Bertrand Russel - “The trouble with the world, is that the stupid are cocksure, whilst the intelligent are full of doubt.”

Be proud that your pursuit for the truth, and insistence that God is a fabrication, shows you to be an independent thinker, who’d rather confront our complex contradictory ugly and beautiful universe head on. It is very easy to believe something somebody says, if they show themselves to believe it passionately. It is clear that your friend’s belief is of great utility to him. However, it is clearly not to you. So you should not believe it. Nor should you feel obliged to believe it, because to not would be to risk your friendship.

Accepting multiple truths is necessary on matters of faith, as without a system of belief, reasons to exist seem few and far between. However, A and not-A cannot both be true in this case. I recommend you make this clear to him, and don’t talk about God too much in the future.

thanks guys…this helps a bit. However, I would anticipate as a possible come back to Skeptic’s arguments from my friend that…the definition of God does not come out of books. It comes from experience with “him” or whatever it is. And when “I” experience God the nature of it consists of love, peace, harmony.

I have not had the opportunity to ask him about the problem of evil, but I will bring it up in the near future.

Whose to say that your experience of love, peace, and harmony is God? your friend? Since when did he become the definer of all things? Love, peace, and harmony are merely words that humans made up to describe certain concepts.

Love, n. A feeling of strong attachment induced by that which delights or commands admiration.

Peace, n. A state of quiet or tranquillity; freedom from disturbance or agitation; calm; repose; specifically: (a) Exemption from, or cessation of, war with public enemies. (b) Public quiet, order, and contentment in obedience to law. (c) Exemption from, or subjection of, agitating passions; tranquillity of mind or conscience. (d) Reconciliation; agreement after variance; harmony; concord.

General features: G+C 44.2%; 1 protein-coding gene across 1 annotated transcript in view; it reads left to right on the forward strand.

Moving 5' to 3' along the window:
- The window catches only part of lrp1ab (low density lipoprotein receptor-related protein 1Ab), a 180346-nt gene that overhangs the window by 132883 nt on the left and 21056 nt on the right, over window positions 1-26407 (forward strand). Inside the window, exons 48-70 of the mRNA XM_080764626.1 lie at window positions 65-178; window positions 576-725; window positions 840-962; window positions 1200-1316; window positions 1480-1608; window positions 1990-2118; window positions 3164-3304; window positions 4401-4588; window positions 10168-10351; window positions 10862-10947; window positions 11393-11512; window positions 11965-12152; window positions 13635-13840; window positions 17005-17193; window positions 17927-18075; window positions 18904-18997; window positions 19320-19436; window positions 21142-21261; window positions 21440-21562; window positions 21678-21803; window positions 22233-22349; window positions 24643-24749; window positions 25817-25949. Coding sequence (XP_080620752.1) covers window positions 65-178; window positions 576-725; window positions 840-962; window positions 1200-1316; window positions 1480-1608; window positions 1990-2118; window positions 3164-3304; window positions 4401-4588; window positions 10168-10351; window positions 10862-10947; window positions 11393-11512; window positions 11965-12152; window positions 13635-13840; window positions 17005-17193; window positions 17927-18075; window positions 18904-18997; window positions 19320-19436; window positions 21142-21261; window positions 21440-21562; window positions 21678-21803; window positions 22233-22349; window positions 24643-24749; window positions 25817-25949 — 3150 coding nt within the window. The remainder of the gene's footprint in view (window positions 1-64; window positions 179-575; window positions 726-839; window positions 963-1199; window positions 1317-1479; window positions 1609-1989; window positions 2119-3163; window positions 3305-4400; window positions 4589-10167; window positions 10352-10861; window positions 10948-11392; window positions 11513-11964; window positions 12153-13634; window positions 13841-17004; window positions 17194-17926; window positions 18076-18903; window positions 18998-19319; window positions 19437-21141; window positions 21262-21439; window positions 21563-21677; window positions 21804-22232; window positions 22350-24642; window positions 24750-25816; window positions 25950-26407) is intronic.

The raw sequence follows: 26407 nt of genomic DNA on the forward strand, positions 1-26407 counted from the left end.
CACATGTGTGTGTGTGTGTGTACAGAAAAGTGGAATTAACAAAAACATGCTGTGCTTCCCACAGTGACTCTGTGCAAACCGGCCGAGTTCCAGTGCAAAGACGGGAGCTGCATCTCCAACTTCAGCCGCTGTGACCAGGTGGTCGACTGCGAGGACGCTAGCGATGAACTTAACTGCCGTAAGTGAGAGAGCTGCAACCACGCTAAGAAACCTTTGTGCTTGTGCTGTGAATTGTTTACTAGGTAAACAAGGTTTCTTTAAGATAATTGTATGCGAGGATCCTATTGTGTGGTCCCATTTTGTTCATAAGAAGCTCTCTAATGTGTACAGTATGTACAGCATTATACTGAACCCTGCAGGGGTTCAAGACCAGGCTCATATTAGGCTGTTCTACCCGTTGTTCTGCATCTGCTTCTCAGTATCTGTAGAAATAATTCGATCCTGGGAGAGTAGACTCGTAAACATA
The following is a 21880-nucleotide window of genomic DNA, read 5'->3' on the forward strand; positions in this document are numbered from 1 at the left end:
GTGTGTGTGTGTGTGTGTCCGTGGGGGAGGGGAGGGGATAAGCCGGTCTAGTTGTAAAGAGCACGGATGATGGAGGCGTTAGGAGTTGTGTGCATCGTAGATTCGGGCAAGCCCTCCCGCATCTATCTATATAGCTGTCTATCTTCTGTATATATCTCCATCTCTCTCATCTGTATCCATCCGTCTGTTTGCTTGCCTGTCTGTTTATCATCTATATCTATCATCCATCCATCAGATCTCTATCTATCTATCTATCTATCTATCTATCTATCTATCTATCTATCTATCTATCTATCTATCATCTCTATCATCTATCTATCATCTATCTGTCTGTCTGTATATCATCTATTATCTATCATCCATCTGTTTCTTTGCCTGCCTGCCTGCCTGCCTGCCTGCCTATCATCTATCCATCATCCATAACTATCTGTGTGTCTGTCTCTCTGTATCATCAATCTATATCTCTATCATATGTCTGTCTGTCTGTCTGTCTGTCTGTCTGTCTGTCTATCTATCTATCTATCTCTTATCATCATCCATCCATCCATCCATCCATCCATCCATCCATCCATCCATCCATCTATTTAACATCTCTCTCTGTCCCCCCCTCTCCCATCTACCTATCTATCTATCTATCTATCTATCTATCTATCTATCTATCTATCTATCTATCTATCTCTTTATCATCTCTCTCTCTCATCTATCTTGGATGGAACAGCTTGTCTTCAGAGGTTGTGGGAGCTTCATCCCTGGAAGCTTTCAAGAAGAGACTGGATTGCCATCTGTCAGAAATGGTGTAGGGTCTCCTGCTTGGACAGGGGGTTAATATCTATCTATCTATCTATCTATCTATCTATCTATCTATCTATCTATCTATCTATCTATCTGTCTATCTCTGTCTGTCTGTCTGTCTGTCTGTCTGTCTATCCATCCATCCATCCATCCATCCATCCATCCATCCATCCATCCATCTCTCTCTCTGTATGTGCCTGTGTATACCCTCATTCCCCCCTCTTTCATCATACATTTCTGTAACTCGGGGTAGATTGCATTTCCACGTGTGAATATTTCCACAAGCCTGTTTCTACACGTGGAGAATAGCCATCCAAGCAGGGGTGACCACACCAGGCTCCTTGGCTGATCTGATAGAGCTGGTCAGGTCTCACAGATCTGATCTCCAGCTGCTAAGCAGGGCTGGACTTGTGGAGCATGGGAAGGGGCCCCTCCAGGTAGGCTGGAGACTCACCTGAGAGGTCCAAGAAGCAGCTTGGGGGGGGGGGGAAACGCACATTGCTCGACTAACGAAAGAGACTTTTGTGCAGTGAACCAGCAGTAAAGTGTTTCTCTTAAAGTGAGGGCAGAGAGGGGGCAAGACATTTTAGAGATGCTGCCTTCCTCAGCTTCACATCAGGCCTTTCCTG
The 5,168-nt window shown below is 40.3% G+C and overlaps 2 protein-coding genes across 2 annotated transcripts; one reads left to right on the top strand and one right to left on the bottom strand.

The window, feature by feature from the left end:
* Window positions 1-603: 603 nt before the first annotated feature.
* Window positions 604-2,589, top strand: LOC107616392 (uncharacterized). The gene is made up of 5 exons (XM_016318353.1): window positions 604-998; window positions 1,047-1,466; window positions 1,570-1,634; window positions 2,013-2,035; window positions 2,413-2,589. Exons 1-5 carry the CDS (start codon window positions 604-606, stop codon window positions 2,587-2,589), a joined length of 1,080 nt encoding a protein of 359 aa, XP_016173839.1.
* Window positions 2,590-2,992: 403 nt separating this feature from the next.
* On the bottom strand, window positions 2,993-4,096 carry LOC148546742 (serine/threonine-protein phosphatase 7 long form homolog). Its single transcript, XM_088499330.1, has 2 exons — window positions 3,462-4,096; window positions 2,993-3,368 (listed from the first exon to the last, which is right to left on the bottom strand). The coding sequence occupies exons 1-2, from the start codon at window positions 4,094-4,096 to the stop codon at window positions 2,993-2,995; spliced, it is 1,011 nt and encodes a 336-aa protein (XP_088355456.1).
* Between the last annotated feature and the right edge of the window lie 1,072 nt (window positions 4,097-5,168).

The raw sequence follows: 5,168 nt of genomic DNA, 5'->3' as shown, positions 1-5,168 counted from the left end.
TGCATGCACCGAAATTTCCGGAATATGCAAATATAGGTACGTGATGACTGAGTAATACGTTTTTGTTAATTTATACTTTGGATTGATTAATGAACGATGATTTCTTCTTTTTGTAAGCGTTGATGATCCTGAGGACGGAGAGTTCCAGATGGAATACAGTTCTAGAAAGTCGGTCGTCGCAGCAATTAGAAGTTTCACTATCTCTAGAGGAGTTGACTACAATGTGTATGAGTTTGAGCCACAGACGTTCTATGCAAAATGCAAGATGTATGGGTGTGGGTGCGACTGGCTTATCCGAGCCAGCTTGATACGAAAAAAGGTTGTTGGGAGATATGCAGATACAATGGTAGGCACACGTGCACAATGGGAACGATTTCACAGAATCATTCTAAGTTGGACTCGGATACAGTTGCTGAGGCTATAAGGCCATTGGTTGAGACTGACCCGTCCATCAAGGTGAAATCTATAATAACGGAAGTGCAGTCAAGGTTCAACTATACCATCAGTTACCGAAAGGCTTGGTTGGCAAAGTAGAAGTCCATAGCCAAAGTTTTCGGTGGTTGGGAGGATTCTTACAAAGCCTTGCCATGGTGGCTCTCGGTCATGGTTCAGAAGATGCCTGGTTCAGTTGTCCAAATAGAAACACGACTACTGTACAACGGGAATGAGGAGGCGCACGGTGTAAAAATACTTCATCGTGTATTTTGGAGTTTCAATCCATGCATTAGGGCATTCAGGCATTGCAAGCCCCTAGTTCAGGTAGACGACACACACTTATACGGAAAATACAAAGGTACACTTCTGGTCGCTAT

Harmony, n. . The just adaptation of parts to each other, in any system or combination of things, or in things, or things intended to form a connected whole; such an agreement between the different parts of a design or composition as to produce unity of effect; as, the harmony of the universe.

Well, there you go. The definitions as you can find them in the dictionary. Nowhere does it mention God. If your friend continues to insist that his definition is the correct one, what can you do? Nothing. If he wants to disagree with the dictionary then that is his choice. At least you will know that you’re right and you put up a satifactory argument.

A philosopher should know that everybody’s right.

Only an armchair philosopher would say that :stuck_out_tongue:

I think a good temporary rebuttle would be this. If god is peace then his initial existance would be simultaneously with war and thus so with hate and harmony because one cannot exist without the other. To make god all good is to admit to the existence of all bad exactly when all good exists. Good luck! Hope it helps to soothe your id.